Using bright colors and brilliant prints, Freeman encourages young readers to be themselves. (Picture book. 3-6)



From the Princess Arabella series

Princess Arabella learns that standing out is not necessarily a bad thing and that she can both stay true to herself and succeed as she starts her first day of school.

The young princess is excited to start school. She packs her golden pens and pencil sharpener, her books, and her “royal lunchbox” and is all set to have a marvelous day at her new school. But she doesn’t hear her parents encourage her to be good and to listen to her teacher, instead running pell-mell to school. When the beautiful princess, who has dark brown skin and round, black plaits, gets to her new classroom, she finds a diverse group of princesses practicing deportment and etiquette. Instead of balancing books on her head to “Walk with Grace,” Princess Arabella prefers to read the books. Rather than cutting ribbons, Princess Arabella prefers to cut paper-animal chains. In math class, Princess Arabella finds the problem (adding crowns) “silly” and laments, “I don’t like school anymore!” Happily, when the royal teacher (a black woman in a tweed suit) asks the princesses to bring their favorite animals to school, Princess Arabella is excited to come back and show off hers. Princess Arabella’s ebullience in this Belgian import is contagious, and readers will be delighted to learn that Princess Arabella and the Giant Cake will be out in the fall.

Using bright colors and brilliant prints, Freeman encourages young readers to be themselves. (Picture book. 3-6)

Pub Date: April 26, 2018

ISBN: 978-1-911115-65-6

Page Count: 28

Publisher: Cassava Republic Press

Review Posted Online: May 14, 2018

Kirkus Reviews Issue: June 1, 2018

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Both beautiful and inspiring as graduation gift or guide to life.

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An inspirational picture book offers life advice for readers who want to be themselves.

Replete with sparkling, often quirky illustrations of children living their best lives, this book is a gorgeous guidebook for those seeking encouragement while encountering life’s challenges. The children featured—a racially diverse group ranging from infants to preschoolers—cheerfully navigate the various injunctions that flow through the text: “Be curious.…Be adventurous.…Be persistent.…Be kind.” What is remarkable about the book is that even though the instructions and the brief sentences explaining them are at times vague, the illustrations expand on them in ways readers will find endearing and uplifting. Those depicting painful or challenging moments are especially effective. The “Be persistent” double-page spread shows a child in a boat on stormy seas; it’s rich with deep blues as it emphasizes the energy of wind and rain and struggle in the face of challenge. Together with the accompanying repeated phrase “Keep going, never stop. Keep going, never stop. Keep going, never stop,” this spread arrests readers. By contrast, the “Be kind. Be understanding” spread simply presents two children’s faces, one cast in blue and the other in gold, but the empathy that Reynolds conveys is similarly captivating. While there is no plot to pull readers through the pages, the book provides rich fodder for caregivers to use as teachable moments, both informally and in classroom settings.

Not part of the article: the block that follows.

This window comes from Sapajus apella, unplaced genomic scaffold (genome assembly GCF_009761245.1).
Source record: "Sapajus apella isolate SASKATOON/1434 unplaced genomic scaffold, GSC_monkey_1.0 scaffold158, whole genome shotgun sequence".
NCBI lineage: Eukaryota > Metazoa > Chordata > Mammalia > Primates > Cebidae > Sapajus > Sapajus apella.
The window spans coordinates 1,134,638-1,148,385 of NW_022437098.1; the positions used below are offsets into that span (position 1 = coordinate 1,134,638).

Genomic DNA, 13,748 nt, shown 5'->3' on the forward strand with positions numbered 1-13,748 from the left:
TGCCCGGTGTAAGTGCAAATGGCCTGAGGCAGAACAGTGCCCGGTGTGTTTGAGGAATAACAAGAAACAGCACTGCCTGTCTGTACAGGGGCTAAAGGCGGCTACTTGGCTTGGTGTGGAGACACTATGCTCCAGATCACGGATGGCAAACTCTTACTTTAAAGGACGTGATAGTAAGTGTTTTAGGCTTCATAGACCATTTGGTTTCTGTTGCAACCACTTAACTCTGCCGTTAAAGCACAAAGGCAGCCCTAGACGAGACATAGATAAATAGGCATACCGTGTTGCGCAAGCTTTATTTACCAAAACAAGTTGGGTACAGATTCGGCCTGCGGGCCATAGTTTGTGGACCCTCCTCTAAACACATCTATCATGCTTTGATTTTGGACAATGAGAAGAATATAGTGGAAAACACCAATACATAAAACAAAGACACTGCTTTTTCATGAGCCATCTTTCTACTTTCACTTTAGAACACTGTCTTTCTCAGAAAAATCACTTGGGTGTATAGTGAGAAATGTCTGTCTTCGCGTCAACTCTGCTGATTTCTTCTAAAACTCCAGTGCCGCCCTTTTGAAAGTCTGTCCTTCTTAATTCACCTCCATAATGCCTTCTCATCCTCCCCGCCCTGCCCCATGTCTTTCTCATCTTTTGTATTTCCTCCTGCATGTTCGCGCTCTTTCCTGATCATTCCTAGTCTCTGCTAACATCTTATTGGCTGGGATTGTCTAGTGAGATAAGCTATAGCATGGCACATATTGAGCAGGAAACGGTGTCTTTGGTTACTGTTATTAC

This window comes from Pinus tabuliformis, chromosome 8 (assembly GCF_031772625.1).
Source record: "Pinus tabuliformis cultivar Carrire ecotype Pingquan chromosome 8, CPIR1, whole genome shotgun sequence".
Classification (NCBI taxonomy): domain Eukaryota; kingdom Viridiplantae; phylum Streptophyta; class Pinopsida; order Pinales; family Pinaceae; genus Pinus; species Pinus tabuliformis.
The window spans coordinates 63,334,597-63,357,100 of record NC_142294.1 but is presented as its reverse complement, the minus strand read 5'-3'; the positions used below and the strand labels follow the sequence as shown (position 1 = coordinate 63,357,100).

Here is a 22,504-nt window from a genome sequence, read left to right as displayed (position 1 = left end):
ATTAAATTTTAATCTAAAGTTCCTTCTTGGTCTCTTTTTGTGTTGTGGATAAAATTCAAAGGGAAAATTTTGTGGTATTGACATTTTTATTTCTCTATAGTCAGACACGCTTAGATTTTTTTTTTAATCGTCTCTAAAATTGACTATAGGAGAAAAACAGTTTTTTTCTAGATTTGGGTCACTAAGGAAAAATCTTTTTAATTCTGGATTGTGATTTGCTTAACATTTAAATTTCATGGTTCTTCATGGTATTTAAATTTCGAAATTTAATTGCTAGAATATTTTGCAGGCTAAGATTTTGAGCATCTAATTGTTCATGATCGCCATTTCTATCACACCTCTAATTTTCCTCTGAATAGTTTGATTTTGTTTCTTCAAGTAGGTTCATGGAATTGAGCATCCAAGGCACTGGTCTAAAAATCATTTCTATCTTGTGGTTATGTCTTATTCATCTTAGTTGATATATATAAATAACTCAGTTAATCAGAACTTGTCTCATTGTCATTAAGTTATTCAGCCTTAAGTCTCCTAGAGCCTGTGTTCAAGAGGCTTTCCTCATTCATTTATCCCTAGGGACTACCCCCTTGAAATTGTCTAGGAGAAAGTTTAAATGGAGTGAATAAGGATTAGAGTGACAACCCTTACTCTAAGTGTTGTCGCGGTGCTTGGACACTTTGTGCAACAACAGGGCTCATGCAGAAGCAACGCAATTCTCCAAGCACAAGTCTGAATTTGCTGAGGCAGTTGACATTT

Both beautiful and inspiring as graduation gift or guide to life. (Picture book. 3-6)

Pub Date: March 3, 2020

ISBN: 978-1-338-57231-5

Page Count: 32

Publisher: Orchard/Scholastic

Review Posted Online: Nov. 24, 2019

Kirkus Reviews Issue: Dec. 15, 2019

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A sweet, tender and charming experience to read aloud or together.


A clueless duckling tries to make a new friend.

He is confused by this peculiar-looking duck, who has a long tail, doesn’t waddle and likes to be alone. No matter how explicitly the creature denies he is a duck and announces that he is a cat, the duckling refuses to acknowledge the facts.  When this creature expresses complete lack of interest in playing puddle stomp, the little ducking goes off and plays on his own. But the cat is not without remorse for rejecting an offered friendship. Of course it all ends happily, with the two new friends enjoying each other’s company. Bramsen employs brief sentences and the simplest of rhymes to tell this slight tale. The two heroes are meticulously drawn with endearing, expressive faces and body language, and their feathers and fur appear textured and touchable. Even the detailed tree bark and grass seem three-dimensional. There are single- and double-page spreads, panels surrounded by white space and circular and oval frames, all in a variety of eye-pleasing juxtapositions. While the initial appeal is solidly visual, young readers will get the gentle message that friendship is not something to take for granted but is to be embraced with open arms—or paws and webbed feet.

A sweet, tender and charming experience to read aloud or together. (Picture book. 3-6)

Pub Date: Jan. 22, 2013

ISBN: 978-0-375-86990-7

Page Count: 40

Publisher: Random House

Review Posted Online: Nov. 14, 2012

Kirkus Reviews Issue: Dec. 1, 2012

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